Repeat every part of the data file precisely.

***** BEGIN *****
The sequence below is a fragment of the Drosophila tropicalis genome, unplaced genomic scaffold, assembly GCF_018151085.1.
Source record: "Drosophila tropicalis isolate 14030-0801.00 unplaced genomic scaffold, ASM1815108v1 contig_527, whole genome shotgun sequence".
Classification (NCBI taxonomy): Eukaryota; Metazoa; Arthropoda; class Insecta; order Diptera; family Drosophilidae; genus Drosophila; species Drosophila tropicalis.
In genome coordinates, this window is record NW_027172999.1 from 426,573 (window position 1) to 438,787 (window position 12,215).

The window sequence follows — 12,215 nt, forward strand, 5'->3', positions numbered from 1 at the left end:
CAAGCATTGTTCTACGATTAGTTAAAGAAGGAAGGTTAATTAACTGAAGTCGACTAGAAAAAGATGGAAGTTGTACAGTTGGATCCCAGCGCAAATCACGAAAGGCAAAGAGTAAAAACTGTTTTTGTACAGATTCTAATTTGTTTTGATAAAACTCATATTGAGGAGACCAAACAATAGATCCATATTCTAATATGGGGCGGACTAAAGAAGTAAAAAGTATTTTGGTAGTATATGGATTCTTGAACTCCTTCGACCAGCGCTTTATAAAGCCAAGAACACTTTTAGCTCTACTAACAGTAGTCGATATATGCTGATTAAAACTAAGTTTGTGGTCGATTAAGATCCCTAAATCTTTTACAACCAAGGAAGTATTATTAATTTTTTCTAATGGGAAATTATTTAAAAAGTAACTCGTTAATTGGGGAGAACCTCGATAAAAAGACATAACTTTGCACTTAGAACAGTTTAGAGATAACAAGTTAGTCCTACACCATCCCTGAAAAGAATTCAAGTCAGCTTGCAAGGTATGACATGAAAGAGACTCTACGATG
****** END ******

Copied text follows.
The sequence below is a fragment of the Drosophila tropicalis genome, unplaced genomic scaffold, assembly GCF_018151085.1.
Source record: "Drosophila tropicalis isolate 14030-0801.00 unplaced genomic scaffold, ASM1815108v1 contig_527, whole genome shotgun sequence".
Classification (NCBI taxonomy): Eukaryota; Metazoa; Arthropoda; class Insecta; order Diptera; family Drosophilidae; genus Drosophila; species Drosophila tropicalis.
In genome coordinates, this window is record NW_027172999.1 from 426,573 (window position 1) to 438,787 (window position 12,215).

The window sequence follows — 12,215 nt, forward strand, 5'->3', positions numbered from 1 at the left end:
CAAGCATTGTTCTACGATTAGTTAAAGAAGGAAGGTTAATTAACTGAAGTCGACTAGAAAAAGATGGAAGTTGTACAGTTGGATCCCAGCGCAAATCACGAAAGGCAAAGAGTAAAAACTGTTTTTGTACAGATTCTAATTTGTTTTGATAAAACTCATATTGAGGAGACCAAACAATAGATCCATATTCTAATATGGGGCGGACTAAAGAAGTAAAAAGTATTTTGGTAGTATATGGATTCTTGAACTCCTTCGACCAGCGCTTTATAAAGCCAAGAACACTTTTAGCTCTACTAACAGTAGTCGATATATGCTGATTAAAACTAAGTTTGTGGTCGATTAAGATCCCTAAATCTTTTACAACCAAGGAAGTATTATTAATTTTTTCTAATGGGAAATTATTTAAAAAGTAACTCGTTAATTGGGGAGAACCTCGATAAAAAGACATAACTTTGCACTTAGAACAGTTTAGAGATAACAAGTTAGTCCTACACCATCCCTGAAAAGAATTCAAGTCAGCTTGCAAGGTATGACATGAAAGAGACTCTACGATG